Document HS I-15: Southern Slave Holders Dictate to the North: Sections of the Fugitive Slave Act of 1850
The Compromise of 1850 admitted California to the Union as a free state, abolished the slave trade in the District of Columbia, and allowed New Mexico and Utah territories were to decide the issue for themselves upon admission to the Union. As part of the compromise, Congress strengthened the Fugitive Slave Act, in effect since 1793, greatly increasing the risks faced by fugitive slaves and free blacks and compelling whites to assist slave catchers or face legal penalties. The first sections of the law empowered federal commissioners to hear fugitive slave cases, which had formerly been tried in state courts.
Note: Words or phrases in italics surrounded by brackets have been added to clarify the text. They are not part of the original document.
And be it further enacted, That the commissioners … shall grant certificates to such claimants, upon satisfactory proof being made, with authority to take and remove such fugitives from service or labor, under the restrictions herein contained, to the State or Territory from which such persons may have escaped or fled.
And be it further enacted, That it shall be the duty of all marshals and deputy marshals to obey and execute all warrants and precepts issued under the provisions of this act, when to them directed; and should any marshal or deputy marshal refuse to receive such warrant, or other process, when tendered, or to use all proper means diligently to execute the same, he shall, on conviction thereof, be fined in the sum of one thousand dollars…and after arrest of such fugitive, by such marshal or his deputy, or whilst at any time in his custody under the provisions of this act, should such fugitive escape, whether with or without the assent of such marshal or his deputy, such marshal shall be liable, on his official bond, to be prosecuted for the benefit of such claimant, for the full value of the service or labor of said fugitive in the State, Territory, or District whence he escaped…. such commissioners, or the persons to be appointed by them, [in order] to execute process as aforesaid, [shall have the right] to summon and call to their aid the bystanders, or posse … and all good citizens are hereby commanded to aid and assist in the prompt and efficient execution of this law, whenever their services may be required…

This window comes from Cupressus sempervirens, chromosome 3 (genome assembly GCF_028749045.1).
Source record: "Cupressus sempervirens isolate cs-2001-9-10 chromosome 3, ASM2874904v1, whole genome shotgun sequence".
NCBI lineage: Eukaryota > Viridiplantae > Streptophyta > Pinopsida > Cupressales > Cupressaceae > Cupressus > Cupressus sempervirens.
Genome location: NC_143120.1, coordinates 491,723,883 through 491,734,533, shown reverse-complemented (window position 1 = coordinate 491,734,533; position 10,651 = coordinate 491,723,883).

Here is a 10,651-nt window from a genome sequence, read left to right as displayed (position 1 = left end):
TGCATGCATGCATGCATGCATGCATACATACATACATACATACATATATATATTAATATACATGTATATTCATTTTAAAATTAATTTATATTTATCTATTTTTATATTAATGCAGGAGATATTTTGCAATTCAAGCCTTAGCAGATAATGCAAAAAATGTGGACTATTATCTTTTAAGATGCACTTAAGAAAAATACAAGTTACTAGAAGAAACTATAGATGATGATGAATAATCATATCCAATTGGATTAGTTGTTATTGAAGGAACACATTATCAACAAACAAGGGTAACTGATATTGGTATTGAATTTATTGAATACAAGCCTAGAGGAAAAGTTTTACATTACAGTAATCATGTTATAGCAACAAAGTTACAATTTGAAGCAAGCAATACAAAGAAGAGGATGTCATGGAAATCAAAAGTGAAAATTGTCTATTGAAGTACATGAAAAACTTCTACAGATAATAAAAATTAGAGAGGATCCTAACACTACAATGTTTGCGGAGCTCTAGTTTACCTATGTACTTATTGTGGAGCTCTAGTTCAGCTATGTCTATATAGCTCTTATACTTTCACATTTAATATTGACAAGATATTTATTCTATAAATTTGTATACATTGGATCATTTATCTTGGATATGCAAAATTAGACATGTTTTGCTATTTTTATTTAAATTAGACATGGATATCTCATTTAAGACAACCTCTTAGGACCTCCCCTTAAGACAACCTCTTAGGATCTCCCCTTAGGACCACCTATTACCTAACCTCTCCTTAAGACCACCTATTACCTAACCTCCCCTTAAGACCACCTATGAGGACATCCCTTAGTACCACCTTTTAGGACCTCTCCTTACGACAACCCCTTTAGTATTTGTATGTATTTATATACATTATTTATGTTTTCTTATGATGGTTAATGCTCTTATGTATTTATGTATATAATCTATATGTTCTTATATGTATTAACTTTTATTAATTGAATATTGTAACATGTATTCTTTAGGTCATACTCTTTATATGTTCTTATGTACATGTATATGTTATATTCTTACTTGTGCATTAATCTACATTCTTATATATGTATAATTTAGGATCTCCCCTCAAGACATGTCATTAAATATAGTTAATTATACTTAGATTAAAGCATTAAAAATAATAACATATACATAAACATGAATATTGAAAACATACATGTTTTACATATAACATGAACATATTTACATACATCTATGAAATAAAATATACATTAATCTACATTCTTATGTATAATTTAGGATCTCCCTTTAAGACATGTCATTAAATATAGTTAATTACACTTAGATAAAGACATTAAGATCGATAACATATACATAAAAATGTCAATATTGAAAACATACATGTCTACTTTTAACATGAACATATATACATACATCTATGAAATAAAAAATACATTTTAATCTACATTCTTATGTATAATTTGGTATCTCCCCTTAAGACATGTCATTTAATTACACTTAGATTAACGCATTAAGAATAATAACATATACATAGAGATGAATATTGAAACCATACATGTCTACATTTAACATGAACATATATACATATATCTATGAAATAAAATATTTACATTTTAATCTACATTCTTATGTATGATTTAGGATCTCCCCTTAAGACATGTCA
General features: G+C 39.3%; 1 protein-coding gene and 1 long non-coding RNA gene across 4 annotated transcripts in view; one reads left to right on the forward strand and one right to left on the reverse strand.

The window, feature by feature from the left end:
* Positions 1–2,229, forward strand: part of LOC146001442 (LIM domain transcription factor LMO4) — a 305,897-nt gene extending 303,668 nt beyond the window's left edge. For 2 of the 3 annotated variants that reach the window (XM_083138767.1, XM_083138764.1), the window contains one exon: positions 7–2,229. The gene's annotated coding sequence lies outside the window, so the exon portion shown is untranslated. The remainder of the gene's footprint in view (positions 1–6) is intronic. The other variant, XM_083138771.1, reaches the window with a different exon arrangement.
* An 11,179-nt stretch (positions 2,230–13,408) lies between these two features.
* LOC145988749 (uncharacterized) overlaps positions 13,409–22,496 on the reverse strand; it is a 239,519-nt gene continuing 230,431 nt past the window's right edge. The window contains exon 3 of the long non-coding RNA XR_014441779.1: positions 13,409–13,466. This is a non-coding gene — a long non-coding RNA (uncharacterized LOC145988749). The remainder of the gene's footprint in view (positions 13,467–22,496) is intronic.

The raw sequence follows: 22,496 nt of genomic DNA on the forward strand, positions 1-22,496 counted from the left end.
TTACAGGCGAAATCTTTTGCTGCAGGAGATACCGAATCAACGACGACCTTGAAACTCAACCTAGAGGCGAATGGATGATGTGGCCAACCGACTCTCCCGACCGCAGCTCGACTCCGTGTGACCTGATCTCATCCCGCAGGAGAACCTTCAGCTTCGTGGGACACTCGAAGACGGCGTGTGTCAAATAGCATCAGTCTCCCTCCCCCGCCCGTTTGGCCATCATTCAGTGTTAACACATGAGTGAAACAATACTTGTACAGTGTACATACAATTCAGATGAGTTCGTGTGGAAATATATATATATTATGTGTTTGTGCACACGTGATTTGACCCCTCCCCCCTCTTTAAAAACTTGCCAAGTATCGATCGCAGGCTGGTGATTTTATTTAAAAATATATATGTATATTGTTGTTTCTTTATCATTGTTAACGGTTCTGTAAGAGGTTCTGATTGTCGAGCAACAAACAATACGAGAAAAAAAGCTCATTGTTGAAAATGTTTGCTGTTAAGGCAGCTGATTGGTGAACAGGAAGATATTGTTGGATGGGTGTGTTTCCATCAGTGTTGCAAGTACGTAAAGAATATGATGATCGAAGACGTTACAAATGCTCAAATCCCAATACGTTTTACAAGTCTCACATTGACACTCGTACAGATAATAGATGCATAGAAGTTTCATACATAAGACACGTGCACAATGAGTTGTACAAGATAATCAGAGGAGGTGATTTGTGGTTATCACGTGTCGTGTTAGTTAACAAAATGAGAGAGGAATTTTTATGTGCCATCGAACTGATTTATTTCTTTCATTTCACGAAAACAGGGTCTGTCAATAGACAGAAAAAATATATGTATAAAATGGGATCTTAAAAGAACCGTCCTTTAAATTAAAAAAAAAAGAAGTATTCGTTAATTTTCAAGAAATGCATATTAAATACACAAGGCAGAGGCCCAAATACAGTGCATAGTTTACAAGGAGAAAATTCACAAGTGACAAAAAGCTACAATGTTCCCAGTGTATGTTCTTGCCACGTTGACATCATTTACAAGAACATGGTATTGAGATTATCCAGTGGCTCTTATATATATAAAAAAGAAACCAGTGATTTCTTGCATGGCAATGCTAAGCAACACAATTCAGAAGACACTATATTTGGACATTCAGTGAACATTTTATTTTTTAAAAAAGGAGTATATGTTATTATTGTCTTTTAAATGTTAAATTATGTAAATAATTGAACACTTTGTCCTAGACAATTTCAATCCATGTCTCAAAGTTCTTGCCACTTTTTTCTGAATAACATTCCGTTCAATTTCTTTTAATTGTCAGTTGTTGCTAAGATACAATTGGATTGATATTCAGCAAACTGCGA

And be it further enacted, That when a person held to service or labor in any State or Territory of the United States, has heretofore or shall hereafter escape into another State or Territory of the United States, the person or persons to whom such service or labor may be due [i.e. the slave owner], or his, her, or their agent or attorney, duly authorized… may pursue and reclaim such fugitive person, either by procuring a warrant from some one of the courts, judges, or commissioners aforesaid, of the proper circuit, district, or county, for the apprehension of such fugitive from service or labor, or by seizing and arresting such fugitive, where the same can be done without process, and by taking, or causing such person to be taken, forthwith before such court, judge, or commissioner, whose duty it shall be to hear and determine the case of such claimant in a summary manner… [the claimant must prove with an affidavit] the identity of the person whose service or labor is claimed to be due [i.e. the person who they claim is their slave] as aforesaid, that the person so arrested does in fact owe service or labor to the person or persons claiming him or her, in the State or Territory from which such fugitive may have escaped … [the claimant may] use such reasonable force and restraint as may be necessary, under the circumstances of the case, to take and remove such fugitive person back to the State or Territory whence he or she may have escaped as aforesaid. In no trial or hearing under this act shall the testimony of such alleged fugitive be admitted in evidence; and the … [affidavits provided] shall be conclusive of the right of the person or persons in whose favor granted, to remove such fugitive to the State or Territory from which he escaped, and shall prevent all molestation of such person or persons by any process issued by any court, judge, magistrate, or other person whomsoever.